Petaluma: Home Is Where the Hearth Is
One of the oldest wood ovens on the Upper East Side is at Petaluma, a Yorkville restaurant that’s been a neighborhood fixture for more than 30 years.
At a more-than-toasty 950 degrees, the wood-fueled beast cooks pizzas in about 5 to 7 minutes and a whole branzino in 7 minutes flat. That’s fast food the old-fashioned way.
Petaluma was spruced up last year under a $1 million renovation (the operators also own Sons of Essex and Leave Rochelle’s Out of It on the Lower East Side). It included a more adventurous revamp of the menu that was short-lived—the neighborhood only wanted the simple, good Italian-American fare that it had known for so long. Lesson learned; the owners obliged and peace returned.
There’s a warm, friendly feeling that permeates the space from morning to night—stoked by the hearth’s roaring fires and the lively daily bustle.
Watch people come and go for a day and what you get is a slice of New York: lunchers, book clubs mid-day, hungry parents and their even hungrier charges at the end of day, workers from nearby Sotheby’s celebrating a sale, business people entertaining prospects, and evening dates. Somehow, there’s room for this whole little world in the 225-seat restaurant, with varied spaces that give it more of an intimate feel than expected.
Wednesday evenings prove especially popular, with Wine Down Wednesdays offering 50 percent off bottles on the wine list all day, barely a few dollars above wholesale prices. The wine list is extensive, with a big focus on Italian and American wines. Brunch, by the way, is quite popular too, with an add-on $19.99 option for bottomless bellinis or mimosas.
The requisite appetizers of Italian-American cuisine are all here, from a luscious burrata and prosciutto to eggplant parm, but the most fun are Nonna’s Sliders ($12). Fried, crispy rounds of angel hair pasta are topped with meatballs and Sunday gravy. If it bears a resemblance to the umami-packed ramen burger, be assured this little appetizer came generations before, from the grandmother of a former chef who would make these delicious morsels from leftovers.
The more health-conscious might opt for the popular shaved Brussels sprouts salad, topped with pecorino cheese ($15).
The entrees are all generous, so come hungry and be ready to share, or take some leftovers home.
The pasta menu features an unexpected little gem: a carbonara dish made not with traditional spaghetti but with udon noodles. The noodle maker is “Top Chef” (season 3) winner Hung Huynh, who’s been experimenting with all sorts of noodles.
Unlike store-bought udon noodles, which usually become very soft, Huynh’s have some real bite. The dish is served with a poached egg on top, the result of 12 hours of sous-vide cooking, and there’s a definite pleasure in cutting it open and letting it ooze all over the noodles. The egg, cream, and Parmesan cheese, along with the peas and lardons, make it opulent—like a spaghetti carbonara on steroids. Don’t let the portion size fool you. It’s served in a deep bowl and you get a lot of it ($21).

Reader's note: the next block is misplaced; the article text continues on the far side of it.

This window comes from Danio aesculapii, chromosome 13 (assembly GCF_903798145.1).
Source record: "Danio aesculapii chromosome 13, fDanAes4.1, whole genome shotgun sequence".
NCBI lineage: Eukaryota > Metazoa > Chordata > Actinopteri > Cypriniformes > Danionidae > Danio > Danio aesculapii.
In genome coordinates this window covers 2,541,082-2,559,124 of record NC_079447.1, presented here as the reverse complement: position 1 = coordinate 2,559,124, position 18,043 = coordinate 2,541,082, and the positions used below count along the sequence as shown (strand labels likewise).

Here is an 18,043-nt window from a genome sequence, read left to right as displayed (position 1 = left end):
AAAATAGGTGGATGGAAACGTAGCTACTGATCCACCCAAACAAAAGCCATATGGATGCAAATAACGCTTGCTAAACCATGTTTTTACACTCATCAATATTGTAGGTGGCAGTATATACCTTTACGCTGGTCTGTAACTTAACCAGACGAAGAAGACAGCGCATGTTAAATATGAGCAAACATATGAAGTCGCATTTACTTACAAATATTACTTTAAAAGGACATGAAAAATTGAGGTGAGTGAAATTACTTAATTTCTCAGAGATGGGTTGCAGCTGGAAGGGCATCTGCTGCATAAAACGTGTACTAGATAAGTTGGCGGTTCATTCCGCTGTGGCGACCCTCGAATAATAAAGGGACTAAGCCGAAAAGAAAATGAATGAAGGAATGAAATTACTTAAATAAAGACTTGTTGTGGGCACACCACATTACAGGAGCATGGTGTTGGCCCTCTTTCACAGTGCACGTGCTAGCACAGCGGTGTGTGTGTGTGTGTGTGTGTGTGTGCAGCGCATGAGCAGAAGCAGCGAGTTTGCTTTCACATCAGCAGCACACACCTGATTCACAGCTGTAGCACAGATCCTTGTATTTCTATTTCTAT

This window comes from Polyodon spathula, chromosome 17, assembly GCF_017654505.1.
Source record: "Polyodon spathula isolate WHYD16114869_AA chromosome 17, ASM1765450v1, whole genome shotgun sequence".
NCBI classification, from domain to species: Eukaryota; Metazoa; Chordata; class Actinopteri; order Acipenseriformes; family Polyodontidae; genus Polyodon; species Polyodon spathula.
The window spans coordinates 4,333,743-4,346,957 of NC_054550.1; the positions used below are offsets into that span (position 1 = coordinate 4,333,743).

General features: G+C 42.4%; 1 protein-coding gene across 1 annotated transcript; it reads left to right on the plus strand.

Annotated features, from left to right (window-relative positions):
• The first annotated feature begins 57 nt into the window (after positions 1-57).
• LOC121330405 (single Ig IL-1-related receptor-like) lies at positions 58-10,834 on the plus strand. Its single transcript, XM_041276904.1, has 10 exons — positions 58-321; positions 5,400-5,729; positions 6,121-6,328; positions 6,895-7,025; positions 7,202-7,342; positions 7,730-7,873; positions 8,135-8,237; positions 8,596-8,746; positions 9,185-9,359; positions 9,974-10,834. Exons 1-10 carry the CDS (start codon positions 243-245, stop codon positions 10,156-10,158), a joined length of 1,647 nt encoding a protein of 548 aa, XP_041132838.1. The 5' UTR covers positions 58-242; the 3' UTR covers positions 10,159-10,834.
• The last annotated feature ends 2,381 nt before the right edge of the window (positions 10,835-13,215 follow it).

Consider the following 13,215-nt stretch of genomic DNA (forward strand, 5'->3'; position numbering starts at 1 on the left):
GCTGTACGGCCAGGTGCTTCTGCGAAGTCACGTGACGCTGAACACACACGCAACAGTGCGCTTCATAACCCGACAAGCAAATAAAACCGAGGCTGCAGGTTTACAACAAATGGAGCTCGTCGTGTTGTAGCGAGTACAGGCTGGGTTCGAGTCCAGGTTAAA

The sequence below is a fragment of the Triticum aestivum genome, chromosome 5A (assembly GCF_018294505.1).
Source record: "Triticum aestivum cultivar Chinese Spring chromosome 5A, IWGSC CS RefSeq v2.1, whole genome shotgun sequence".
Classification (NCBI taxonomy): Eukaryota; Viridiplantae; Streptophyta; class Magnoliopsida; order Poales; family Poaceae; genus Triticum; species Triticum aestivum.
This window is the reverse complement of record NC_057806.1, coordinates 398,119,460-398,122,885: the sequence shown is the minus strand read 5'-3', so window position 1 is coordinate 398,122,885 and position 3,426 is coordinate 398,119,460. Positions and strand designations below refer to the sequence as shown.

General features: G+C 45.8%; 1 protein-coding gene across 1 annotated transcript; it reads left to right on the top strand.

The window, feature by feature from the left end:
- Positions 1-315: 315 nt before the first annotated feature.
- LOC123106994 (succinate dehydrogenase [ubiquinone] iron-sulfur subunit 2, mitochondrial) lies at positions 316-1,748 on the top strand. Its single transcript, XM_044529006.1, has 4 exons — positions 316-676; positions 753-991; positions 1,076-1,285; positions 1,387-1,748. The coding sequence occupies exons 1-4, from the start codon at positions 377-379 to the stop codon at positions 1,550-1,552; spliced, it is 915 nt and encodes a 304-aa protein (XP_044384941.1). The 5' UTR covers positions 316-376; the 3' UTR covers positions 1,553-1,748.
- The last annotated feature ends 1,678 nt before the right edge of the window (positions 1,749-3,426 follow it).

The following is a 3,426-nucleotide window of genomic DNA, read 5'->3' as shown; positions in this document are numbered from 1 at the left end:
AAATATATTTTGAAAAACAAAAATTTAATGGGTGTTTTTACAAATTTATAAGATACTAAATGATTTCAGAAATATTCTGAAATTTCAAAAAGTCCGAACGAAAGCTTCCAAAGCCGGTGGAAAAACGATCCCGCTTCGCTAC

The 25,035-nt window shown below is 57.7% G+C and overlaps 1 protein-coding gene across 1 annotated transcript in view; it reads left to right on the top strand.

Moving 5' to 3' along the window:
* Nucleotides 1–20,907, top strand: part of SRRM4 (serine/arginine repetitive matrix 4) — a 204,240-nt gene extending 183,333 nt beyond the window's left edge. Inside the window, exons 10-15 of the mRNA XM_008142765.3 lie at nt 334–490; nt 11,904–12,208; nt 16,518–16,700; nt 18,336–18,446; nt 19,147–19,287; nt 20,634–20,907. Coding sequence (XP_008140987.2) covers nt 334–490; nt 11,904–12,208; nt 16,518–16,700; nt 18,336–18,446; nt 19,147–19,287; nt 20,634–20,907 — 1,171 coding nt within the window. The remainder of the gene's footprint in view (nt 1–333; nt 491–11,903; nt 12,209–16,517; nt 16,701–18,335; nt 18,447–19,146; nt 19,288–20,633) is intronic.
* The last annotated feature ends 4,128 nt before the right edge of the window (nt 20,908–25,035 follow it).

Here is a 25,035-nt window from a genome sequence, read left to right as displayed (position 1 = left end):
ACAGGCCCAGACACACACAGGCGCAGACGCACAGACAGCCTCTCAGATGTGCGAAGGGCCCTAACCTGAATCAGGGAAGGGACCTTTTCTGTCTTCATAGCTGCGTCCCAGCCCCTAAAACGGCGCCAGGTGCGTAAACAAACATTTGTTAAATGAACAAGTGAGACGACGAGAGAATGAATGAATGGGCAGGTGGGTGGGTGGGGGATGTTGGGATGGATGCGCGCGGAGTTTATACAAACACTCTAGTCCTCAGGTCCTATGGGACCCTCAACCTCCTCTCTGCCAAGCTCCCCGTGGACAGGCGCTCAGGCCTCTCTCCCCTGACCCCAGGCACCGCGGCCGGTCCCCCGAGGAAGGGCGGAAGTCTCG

Healthier, though just as delicious, are the zucchini noodles—not spiralized but hand julienned, which gives them a nice texture. It’s served with salmon, in a light, flavorful sauce made with shallots, garlic, white wine, and barely a spoonful of butter.
For a bite of spice get the Orecchiette Classico, with a spicy housemade sausage and broccoli rabe ($18), or if you lean more toward seafood, the Linguine Vongole, with fresh clams in a garlic-white-wine-lemon sauce ($22).
Pizza indulges both the veggie lovers and the carnivores. Marco Costa, who oversees the wood-fired oven, dishes out pies such as the Bianca with creamy ricotta, confit garlic, and Parmesan ($15) as well as the more meaty Carnivoro, with pepperoni, meatballs, and housemade sausage ($19).
Nostalgic for some hearty Italian-American fare? Chicken or veal parm are here. Or especially popular is the Chicken Scarpiello, a generous dish that looks like it could feed a hungry little family ($26). The chicken, cooked sous-vide, is impossibly tender. This chicken and the buttery Yukon gold potatoes, tinged with the scent of rosemary, topped with a glass of wine, are all that’s soul-satisfying on a cold winter’s evening.
Superbowl Kickoff Catering Package
Feed a hungry crowd of 8 to 10 for $99. Includes Margherita and Pepperoni pizzas, four pounds of wings, and Caesar or chopped salad. Order before 1 p.m. Friday, Feb. 5 and get 10 percent off. Add-on options are Crispy Calamari ($49), Penne Alla Vodka ($59), and Nonna’s Meatballs ($69). Pick up or delivery available.
Complimentary champagne toast all day for ladies.
Special Duet four-course prix fixe dinner ($65 per person), with a complimentary glass of wine.
Wine Down Wednesdays
Fifty percent off all bottles of wine all day.
Petaluma seats 8 at the chef’s tasting table, 33 on the outdoor patio in good weather, and 70 in a one of the largest private dining rooms you can find in the Yorkville section of the Upper East Side.
1356 First Ave. (at East 73rd Street)
Monday–Friday 11:30 a.m.–4 p.m.
Monday–Thursday 5 p.m.–10 p.m.
Friday & Saturday 5 p.m.–10 p.m.
Sunday 5 p.m.–9 p.m.
Saturday & Sunday 10 a.m.–4 p.m.